Thanks for this, I never saw the article above, but have observed this clinically. Often over-minused patients who tolerate the Rx have progressed less or stabilized over the time between exams in my 20+ years of practice. It is an opinion I often offer when patients are "asking" for their nearsighted Rx to NOT be too strong.

Some here might see it as a reason to justify an Rx change that others might judge as insignificant...???
 

Greg Gemoules

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But
Thanks for this, I never saw the article above, but have observed this clinically. Often over-minused patients who tolerate the Rx have progressed less or stabilized over the time between exams in my 20+ years of practice. It is an opinion I often offer when patients are "asking" for their nearsighted Rx to NOT be too strong.

Some here might see it as a reason to justify an Rx change that others might judge as insignificant...???

It would be nice if somebody would try to replicate this study.
 

Charles A McBride

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But


It would be nice if somebody would try to replicate this study.

Maybe you could post the entire paper and we could pick through it here once and for all. It's been picked through before, exhaustively, and all who have done so (that I've read) have reached the conclusion that it was a poorly designed study and that there is no evidence that under correction increases the progression of myopia.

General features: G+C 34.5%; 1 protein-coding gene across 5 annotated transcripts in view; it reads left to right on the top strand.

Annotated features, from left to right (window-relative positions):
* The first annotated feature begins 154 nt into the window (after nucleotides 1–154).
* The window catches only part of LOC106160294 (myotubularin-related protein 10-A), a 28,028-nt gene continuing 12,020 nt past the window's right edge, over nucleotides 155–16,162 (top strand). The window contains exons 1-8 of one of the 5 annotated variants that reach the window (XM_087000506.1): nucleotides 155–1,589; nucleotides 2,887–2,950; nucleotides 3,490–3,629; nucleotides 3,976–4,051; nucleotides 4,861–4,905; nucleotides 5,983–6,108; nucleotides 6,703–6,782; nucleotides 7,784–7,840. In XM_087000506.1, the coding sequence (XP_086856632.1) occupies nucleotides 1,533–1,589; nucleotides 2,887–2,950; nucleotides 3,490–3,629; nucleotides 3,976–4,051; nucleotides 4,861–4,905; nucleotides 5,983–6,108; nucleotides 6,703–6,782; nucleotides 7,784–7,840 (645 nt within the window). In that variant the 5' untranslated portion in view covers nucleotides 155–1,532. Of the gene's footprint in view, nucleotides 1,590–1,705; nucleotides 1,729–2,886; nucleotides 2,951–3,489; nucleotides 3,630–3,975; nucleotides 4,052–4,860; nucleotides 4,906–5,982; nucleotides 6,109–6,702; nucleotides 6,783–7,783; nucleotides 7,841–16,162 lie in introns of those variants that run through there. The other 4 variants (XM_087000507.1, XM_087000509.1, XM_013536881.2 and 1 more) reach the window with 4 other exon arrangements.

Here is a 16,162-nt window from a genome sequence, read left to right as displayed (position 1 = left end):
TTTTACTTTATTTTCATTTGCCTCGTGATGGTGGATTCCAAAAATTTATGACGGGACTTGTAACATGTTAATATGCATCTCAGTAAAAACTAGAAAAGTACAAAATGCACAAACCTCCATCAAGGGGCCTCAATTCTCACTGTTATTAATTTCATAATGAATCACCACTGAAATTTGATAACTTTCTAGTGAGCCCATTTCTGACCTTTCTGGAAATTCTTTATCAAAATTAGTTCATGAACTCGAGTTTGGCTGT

I know none of us has the time, but we really ought to have an ODwire section where we put an end to (or support!) these zombie ideas for future graduates. If that study is a crock, and it probably is, our colleagues have no business quoting it to the public, especially because it is potentially self-serving. -Charlie
 

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Maybe you could post the entire paper and we could pick through it here once and for all. It's been picked through before, exhaustively, and all who have done so (that I've read) have reached the conclusion that it was a poorly designed study and that there is no evidence that under correction increases the progression of myopia.

I know none of us has the time, but we really ought to have an ODwire section where we put an end to (or support!) these zombie ideas for future graduates. If that study is a crock, and it probably is, our colleagues have no business quoting it to the public, especially because it is potentially self-serving. -Charlie

I suggest a new forum (or sub-forum of the clinical section) -- "Fact or Fiction".

You posit a topic, and people can come up with supporting evidence (or evidence that the theory is -- as Tom Magliozzi would say -- BOH-gus!)
 

Greg Gemoules

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Maybe you could post the entire paper and we could pick through it here once and for all. It's been picked through before, exhaustively, and all who have done so (that I've read) have reached the conclusion that it was a poorly designed study and that there is no evidence that under correction increases the progression of myopia.